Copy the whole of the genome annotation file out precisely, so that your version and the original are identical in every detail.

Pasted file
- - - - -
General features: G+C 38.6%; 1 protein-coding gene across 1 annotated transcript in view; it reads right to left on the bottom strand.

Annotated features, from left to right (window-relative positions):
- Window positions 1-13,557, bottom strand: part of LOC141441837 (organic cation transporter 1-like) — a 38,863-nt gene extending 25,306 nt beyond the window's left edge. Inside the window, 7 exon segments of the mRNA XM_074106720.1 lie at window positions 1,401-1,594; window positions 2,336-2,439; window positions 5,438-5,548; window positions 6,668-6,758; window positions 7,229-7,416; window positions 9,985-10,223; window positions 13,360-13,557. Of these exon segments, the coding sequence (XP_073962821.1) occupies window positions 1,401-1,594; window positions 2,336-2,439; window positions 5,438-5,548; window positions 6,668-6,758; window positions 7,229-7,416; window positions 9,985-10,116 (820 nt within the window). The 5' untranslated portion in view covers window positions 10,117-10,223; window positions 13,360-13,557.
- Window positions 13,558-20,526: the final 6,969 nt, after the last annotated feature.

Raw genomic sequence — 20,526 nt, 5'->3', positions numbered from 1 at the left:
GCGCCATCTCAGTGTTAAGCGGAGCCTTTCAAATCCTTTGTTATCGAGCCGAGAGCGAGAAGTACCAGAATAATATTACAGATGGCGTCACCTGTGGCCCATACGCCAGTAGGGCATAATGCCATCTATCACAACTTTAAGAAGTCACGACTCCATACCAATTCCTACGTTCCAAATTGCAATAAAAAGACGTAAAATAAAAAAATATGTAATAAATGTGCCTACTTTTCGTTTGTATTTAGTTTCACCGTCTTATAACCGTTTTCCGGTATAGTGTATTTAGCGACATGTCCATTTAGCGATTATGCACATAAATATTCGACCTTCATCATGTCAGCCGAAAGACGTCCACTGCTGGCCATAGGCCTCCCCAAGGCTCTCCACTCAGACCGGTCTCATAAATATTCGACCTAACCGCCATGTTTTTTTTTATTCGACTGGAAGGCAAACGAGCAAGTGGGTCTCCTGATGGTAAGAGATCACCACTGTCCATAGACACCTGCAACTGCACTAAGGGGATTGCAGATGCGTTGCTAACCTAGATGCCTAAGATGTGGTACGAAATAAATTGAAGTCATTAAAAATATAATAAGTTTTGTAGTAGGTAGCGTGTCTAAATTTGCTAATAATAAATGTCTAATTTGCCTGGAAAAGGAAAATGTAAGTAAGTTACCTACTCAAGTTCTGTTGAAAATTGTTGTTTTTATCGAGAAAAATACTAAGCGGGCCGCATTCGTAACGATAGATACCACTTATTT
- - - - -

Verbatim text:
General features: G+C 38.6%; 1 protein-coding gene across 1 annotated transcript in view; it reads right to left on the bottom strand.

Annotated features, from left to right (window-relative positions):
- Window positions 1-13,557, bottom strand: part of LOC141441837 (organic cation transporter 1-like) — a 38,863-nt gene extending 25,306 nt beyond the window's left edge. Inside the window, 7 exon segments of the mRNA XM_074106720.1 lie at window positions 1,401-1,594; window positions 2,336-2,439; window positions 5,438-5,548; window positions 6,668-6,758; window positions 7,229-7,416; window positions 9,985-10,223; window positions 13,360-13,557. Of these exon segments, the coding sequence (XP_073962821.1) occupies window positions 1,401-1,594; window positions 2,336-2,439; window positions 5,438-5,548; window positions 6,668-6,758; window positions 7,229-7,416; window positions 9,985-10,116 (820 nt within the window). The 5' untranslated portion in view covers window positions 10,117-10,223; window positions 13,360-13,557.
- Window positions 13,558-20,526: the final 6,969 nt, after the last annotated feature.

Raw genomic sequence — 20,526 nt, 5'->3', positions numbered from 1 at the left:
GCGCCATCTCAGTGTTAAGCGGAGCCTTTCAAATCCTTTGTTATCGAGCCGAGAGCGAGAAGTACCAGAATAATATTACAGATGGCGTCACCTGTGGCCCATACGCCAGTAGGGCATAATGCCATCTATCACAACTTTAAGAAGTCACGACTCCATACCAATTCCTACGTTCCAAATTGCAATAAAAAGACGTAAAATAAAAAAATATGTAATAAATGTGCCTACTTTTCGTTTGTATTTAGTTTCACCGTCTTATAACCGTTTTCCGGTATAGTGTATTTAGCGACATGTCCATTTAGCGATTATGCACATAAATATTCGACCTTCATCATGTCAGCCGAAAGACGTCCACTGCTGGCCATAGGCCTCCCCAAGGCTCTCCACTCAGACCGGTCTCATAAATATTCGACCTAACCGCCATGTTTTTTTTTATTCGACTGGAAGGCAAACGAGCAAGTGGGTCTCCTGATGGTAAGAGATCACCACTGTCCATAGACACCTGCAACTGCACTAAGGGGATTGCAGATGCGTTGCTAACCTAGATGCCTAAGATGTGGTACGAAATAAATTGAAGTCATTAAAAATATAATAAGTTTTGTAGTAGGTAGCGTGTCTAAATTTGCTAATAATAAATGTCTAATTTGCCTGGAAAAGGAAAATGTAAGTAAGTTACCTACTCAAGTTCTGTTGAAAATTGTTGTTTTTATCGAGAAAAATACTAAGCGGGCCGCATTCGTAACGATAGATACCACTTATTT